Authorizing a Device
If you have a device that your feel is reasonably secure, you do have the option to authorize that device so that you do not have to use 2-Step Verification each time you log in for that particular device.
- First, log in as normal on that device.
- On the 2-Step Verification window, choose "Don't ask again on this computer" to skip 2-Step Verification for this device in the future.
- Complete the second step of 2-Step Verification as normal (type in the code or tap the Google prompt).
- Now you will no longer be prompted for a second step when logging in on that device.
- Note: Be sure to keep this device secure.
If you ever change your mind, you can revoke approved devices to force 2-Step Verification again on that device. In your account security settings (Go to https://myaccount.google.com, click "Sign-in & security", click "2-Step Verification") you can click "Revoke All" to clear that setting on your authorized devices.
In addition to setting up one (or both) of the options above, texted codes or Google prompt, it is wise to also have some additional backup options enabled. This can allow you to still log in if you are without your phone or do not have connectivity on your phone.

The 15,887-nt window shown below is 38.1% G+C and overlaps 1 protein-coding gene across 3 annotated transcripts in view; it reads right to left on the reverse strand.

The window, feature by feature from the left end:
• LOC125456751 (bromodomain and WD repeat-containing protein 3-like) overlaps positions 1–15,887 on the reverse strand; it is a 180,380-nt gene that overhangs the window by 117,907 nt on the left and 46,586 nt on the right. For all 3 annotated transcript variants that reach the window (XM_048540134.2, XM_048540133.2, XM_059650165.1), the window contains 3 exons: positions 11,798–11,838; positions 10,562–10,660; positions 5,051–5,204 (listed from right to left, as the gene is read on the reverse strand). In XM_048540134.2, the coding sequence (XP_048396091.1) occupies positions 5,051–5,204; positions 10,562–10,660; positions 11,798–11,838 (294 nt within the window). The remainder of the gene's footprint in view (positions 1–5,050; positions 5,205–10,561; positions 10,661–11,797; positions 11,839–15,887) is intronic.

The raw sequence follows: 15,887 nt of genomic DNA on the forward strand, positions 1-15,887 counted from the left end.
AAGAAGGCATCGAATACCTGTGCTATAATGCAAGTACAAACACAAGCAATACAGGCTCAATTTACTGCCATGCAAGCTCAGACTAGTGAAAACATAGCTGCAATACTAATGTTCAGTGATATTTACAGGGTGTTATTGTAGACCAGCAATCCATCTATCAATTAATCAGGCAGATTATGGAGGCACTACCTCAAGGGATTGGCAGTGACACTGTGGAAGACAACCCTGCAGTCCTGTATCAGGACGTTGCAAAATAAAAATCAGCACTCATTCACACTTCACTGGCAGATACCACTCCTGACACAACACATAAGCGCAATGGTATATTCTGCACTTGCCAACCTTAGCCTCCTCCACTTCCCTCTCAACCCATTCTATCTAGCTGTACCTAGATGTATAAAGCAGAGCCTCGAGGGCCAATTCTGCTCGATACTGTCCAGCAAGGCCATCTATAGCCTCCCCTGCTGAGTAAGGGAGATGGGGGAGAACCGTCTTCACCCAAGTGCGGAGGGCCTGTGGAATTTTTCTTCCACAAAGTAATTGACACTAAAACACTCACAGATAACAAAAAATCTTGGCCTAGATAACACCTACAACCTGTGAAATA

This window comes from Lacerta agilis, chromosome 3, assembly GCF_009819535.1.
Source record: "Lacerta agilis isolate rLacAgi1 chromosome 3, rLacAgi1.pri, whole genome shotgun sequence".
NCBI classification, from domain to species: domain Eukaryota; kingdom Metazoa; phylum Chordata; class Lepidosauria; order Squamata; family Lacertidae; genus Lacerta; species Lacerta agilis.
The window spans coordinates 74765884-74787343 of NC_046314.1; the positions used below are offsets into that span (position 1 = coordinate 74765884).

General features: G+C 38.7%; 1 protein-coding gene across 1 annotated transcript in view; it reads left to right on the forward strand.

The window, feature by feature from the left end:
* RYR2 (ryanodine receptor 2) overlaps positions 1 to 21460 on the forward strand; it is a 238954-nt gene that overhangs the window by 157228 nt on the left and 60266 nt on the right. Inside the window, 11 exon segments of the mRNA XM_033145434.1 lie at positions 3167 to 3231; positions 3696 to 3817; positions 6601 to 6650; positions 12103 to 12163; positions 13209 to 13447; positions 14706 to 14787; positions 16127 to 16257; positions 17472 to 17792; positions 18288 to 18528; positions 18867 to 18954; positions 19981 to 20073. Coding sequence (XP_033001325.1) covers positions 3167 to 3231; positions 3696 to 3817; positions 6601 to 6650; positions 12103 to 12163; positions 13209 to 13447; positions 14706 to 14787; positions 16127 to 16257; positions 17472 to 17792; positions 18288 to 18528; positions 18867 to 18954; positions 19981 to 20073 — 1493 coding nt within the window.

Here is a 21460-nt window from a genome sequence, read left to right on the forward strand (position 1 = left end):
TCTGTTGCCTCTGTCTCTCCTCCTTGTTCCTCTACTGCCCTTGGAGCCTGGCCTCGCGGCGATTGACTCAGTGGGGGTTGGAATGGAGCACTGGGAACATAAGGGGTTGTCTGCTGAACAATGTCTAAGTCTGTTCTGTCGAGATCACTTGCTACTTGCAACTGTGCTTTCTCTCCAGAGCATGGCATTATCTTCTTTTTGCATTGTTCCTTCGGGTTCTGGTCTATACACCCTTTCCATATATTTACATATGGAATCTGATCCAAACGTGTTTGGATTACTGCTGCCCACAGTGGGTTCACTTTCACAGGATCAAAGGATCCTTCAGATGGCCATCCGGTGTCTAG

Below are some additional options to verify it is you logging in. You can set up any of these options from your account security settings (Go to https://myaccount.google.com, click "Sign-in & security", click "2-Step Verification")
- This option provides you with a printable page of one-time use passcodes that you can use to sign in when away from your phone.
- For more details on using backup codes see: Help page link
- This option is a mobile app that you install on your phone, then use to generate one-time use verification codes, even if your phone does not have connectivity.
- You can install the mobile app from: Android app and iOS app
- For more details on using the Authenticator app see: Help page link
- For this option you purchase a physical security key. This is a small device that you plug into your computer, tablet, or phone when you are logging in to prove it is you.
- For more details on using a security key see: Help page link
Although no solution is perfect, 2-Step Verification is a simple option that can greatly increase the security on your account. In just a few minutes you can turn on this feature and help protect your files, emails, photos, and more. The more we use the awesome tools provided by Google, the more we need to make sure we are protecting what we create.
Post by Eric Curts. Bring me to your school, organization, or conference with over 50 PD sessions to choose from. Connect with me on Twitter at twitter.com/ericcurts and on Google+ at plus.google.com/+EricCurts1